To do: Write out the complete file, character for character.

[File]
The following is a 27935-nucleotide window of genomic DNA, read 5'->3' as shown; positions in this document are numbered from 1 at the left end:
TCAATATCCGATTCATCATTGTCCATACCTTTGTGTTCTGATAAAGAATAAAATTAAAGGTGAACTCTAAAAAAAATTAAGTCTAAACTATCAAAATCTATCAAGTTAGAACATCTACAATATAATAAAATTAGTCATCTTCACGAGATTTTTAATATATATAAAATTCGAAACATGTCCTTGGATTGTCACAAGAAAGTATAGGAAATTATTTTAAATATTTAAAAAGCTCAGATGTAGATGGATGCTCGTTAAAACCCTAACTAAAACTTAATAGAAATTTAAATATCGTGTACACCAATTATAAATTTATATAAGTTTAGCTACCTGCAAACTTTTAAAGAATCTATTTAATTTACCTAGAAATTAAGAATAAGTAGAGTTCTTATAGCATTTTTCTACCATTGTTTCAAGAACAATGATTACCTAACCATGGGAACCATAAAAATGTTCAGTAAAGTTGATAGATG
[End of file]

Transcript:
The following is a 27935-nucleotide window of genomic DNA, read 5'->3' as shown; positions in this document are numbered from 1 at the left end:
TCAATATCCGATTCATCATTGTCCATACCTTTGTGTTCTGATAAAGAATAAAATTAAAGGTGAACTCTAAAAAAAATTAAGTCTAAACTATCAAAATCTATCAAGTTAGAACATCTACAATATAATAAAATTAGTCATCTTCACGAGATTTTTAATATATATAAAATTCGAAACATGTCCTTGGATTGTCACAAGAAAGTATAGGAAATTATTTTAAATATTTAAAAAGCTCAGATGTAGATGGATGCTCGTTAAAACCCTAACTAAAACTTAATAGAAATTTAAATATCGTGTACACCAATTATAAATTTATATAAGTTTAGCTACCTGCAAACTTTTAAAGAATCTATTTAATTTACCTAGAAATTAAGAATAAGTAGAGTTCTTATAGCATTTTTCTACCATTGTTTCAAGAACAATGATTACCTAACCATGGGAACCATAAAAATGTTCAGTAAAGTTGATAGATG